“There are decades where nothing happens, and there are weeks where decades happen”. Vladimir Lenin was not exactly a financial markets commentator, but his famous quote perfectly applies to almost every week of 2023 so far. It’s been a bumpy ride. January started with a rally across all asset classes, fueled by hopes of declining inflation. Alas, hopes didn’t survive the strong economic data and hawkish comments from central bankers in February, and all asset classes sold-off. In March, stress in the banking sector added a layer of complexity: the initial reaction from markets was negative, but then, as authorities stepped in, including liquidity from central banks, another rally took place, lifting Q1 returns firmly in the green. As we write, investor fatigue after such a wild quarter is palpable in April: so far, most asset classes are broadly unchanged, and volatility has abated.

Is it the calm before another storm, or just a pause in a constructive year of recovery after a horrible 2022?

Before we share our views, we will remind you the title of our 2023 Global Investment Outlook: “Adapting to Unpredictability”. Like it or not (we don’t) unpredictability is real, and it won’t disappear anytime soon. It’s always good to have a scenario, but nowadays, the relevance of any prediction is more questionable than ever. When reflecting a scenario into a portfolio, this lower level of confidence has to be kept in mind.

Let’s start with the scenario, nevertheless. One certainty is that despite warnings from everywhere, including the IMF, the global economy is doing better than expected so far. China is booming, combining reopening dynamics with government support, some stabilization in housing prices, and robust global demand for their exports. But the West is also very resilient: Europe is defying recession predictions, and the US continues to deliver close to 2% growth. Importantly, the latest monthly data does not show a material deterioration in the momentum. Activity should materially decelerate, but the current picture leaves open the possibility of a benign growth outlook for the rest of the year. It’s good. But in an Orwellian logic, good is bad. Resilient growth means potentially persistent inflation, way above targets, especially with strong job market and services. What matters the most for markets is clearly the action from central banks. This is where bad news for the financial system may, in another Orwellian logic, help again: less credit supply from stressed banks has the same impact as interest rate hikes, while central banks are also keen to provide liquidity to prevent contagion. They are not market friendly yet, but they are less adverse. Putting all together, the backdrop of 2023 is not so bad: the West should decelerate but could avoid a serious recession, inflation should soften, while central banks are closer to their most awaited pause in hikes. Meanwhile in the East, Asian emerging countries should continue to grow at much higher levels, with more friendly fiscal and monetary authorities. The path is narrow, but the landing could be soft. But don’t get me wrong: the level of confidence in such a scenario is, again, not tremendous, and the downside risk on Western economies is significant.

From a scenario to a portfolio, the next step is to see what markets already price-in. It gets complicated. Future markets on Fed funds are expecting outright cuts in interest rates later this year. It may happen. Or not: the Fed is data driven and no one has been able to correctly predict inflation for some time (decades, actually). It may also happen because the economy deteriorates much faster, and deeper, than expected. This would be good for safe bonds, but not for Western stocks. At 18 times 2023 earnings, US equities in particular look priced for perfection: resilient growth and rate cuts. There could be some contraction here. We are not in the “doom and gloom” camp, but this doesn’t leave much upside potential and creates vulnerability to any adverse event. It’s not as if we had a shortage of potential concerns, from the US federal debt ceiling to geopolitics. Valuations look more compelling for stocks from emerging markets, but at the price of higher volatility, and sensitivity to global flows - which will also be a function of global risk appetite. Finally, we feel that the excess returns of riskiest bonds compared to the safest ones do not pay for the underlying risks, especially at a time when banks are not willing to lend abundantly, and as higher interest rates push “zombie companies” in bankruptcy.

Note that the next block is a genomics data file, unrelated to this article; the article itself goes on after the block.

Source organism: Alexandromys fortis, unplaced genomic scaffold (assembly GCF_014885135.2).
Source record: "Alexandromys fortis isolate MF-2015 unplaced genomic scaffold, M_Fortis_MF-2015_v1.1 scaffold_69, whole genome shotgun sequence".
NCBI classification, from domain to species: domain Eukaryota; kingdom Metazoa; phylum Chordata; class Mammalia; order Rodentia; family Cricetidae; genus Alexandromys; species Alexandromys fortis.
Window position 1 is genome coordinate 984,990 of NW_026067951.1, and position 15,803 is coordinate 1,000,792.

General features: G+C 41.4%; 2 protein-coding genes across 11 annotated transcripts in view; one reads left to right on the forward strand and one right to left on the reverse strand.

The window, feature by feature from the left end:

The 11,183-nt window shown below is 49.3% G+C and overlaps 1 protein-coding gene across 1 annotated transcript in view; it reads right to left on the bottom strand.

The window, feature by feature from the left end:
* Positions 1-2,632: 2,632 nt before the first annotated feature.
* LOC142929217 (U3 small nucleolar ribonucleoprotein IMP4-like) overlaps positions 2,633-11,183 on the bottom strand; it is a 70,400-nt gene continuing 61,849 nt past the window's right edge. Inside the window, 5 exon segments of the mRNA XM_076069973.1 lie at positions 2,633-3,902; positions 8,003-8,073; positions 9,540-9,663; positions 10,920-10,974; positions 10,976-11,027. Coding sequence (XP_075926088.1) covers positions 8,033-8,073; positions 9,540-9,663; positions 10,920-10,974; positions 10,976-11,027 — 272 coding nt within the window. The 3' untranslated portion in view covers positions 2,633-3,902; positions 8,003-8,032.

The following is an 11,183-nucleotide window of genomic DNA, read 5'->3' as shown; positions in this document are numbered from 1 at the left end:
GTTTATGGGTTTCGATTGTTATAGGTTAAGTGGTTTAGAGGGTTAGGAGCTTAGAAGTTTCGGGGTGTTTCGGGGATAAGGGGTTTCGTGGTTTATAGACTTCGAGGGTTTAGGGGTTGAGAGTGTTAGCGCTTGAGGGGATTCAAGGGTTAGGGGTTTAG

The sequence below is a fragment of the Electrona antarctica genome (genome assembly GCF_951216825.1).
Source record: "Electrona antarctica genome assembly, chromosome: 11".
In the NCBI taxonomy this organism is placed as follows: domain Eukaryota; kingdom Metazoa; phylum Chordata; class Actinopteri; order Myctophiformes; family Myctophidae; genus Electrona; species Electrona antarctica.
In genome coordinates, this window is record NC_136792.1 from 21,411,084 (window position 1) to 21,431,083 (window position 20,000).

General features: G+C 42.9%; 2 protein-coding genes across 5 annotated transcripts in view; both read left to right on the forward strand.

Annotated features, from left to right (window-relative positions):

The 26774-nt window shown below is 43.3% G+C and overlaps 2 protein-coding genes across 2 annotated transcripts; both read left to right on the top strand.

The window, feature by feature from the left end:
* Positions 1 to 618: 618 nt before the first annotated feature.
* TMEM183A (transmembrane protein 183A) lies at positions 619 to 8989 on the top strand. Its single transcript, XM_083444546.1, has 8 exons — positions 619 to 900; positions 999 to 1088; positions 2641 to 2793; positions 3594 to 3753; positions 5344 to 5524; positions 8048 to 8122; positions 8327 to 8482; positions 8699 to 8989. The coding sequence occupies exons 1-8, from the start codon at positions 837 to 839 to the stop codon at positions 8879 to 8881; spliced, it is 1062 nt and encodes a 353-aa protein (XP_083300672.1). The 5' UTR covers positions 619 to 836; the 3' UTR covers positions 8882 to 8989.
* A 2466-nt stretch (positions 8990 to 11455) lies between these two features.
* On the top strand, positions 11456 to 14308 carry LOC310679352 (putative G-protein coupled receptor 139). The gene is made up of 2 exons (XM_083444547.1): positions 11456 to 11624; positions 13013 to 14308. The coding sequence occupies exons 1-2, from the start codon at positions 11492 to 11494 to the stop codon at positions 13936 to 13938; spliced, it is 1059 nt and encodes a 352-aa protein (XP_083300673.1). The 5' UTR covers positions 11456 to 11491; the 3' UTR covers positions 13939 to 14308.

Finally, our recommended positioning takes unpredictability into account. Investment management is unfortunately not about being always right. It’s about net results: more value from good decisions than losses from bad ones. We seek asymmetry, especially as we expect spikes of volatility ahead. To that extent, one asset class is king: cash.  It does not only protect capital and provides flexibility for future moves, but also very appreciable yields. We underweight hedge funds and the riskiest segments of fixed income. We are neutral on equity – which illustrates our current perplexity. We have a clear preference there for emerging markets over their developed peers, for simple fundamental reasons: faster growth, lower valuations. It hasn’t delivered much so far – surprisingly, despite positive surprises on China’s growth. We are not impatient, especially if the returns of our diversified portfolios are good in absolute and outperforming competition. It’s not easy to be patient, as we all know. But it may be the single most important virtue nowadays - and the good news is that after years of zero return on cash, time is now on investors’ side. We’ll be patient, but not sleepy: be ready to seize the opportunities from the next volatility spike.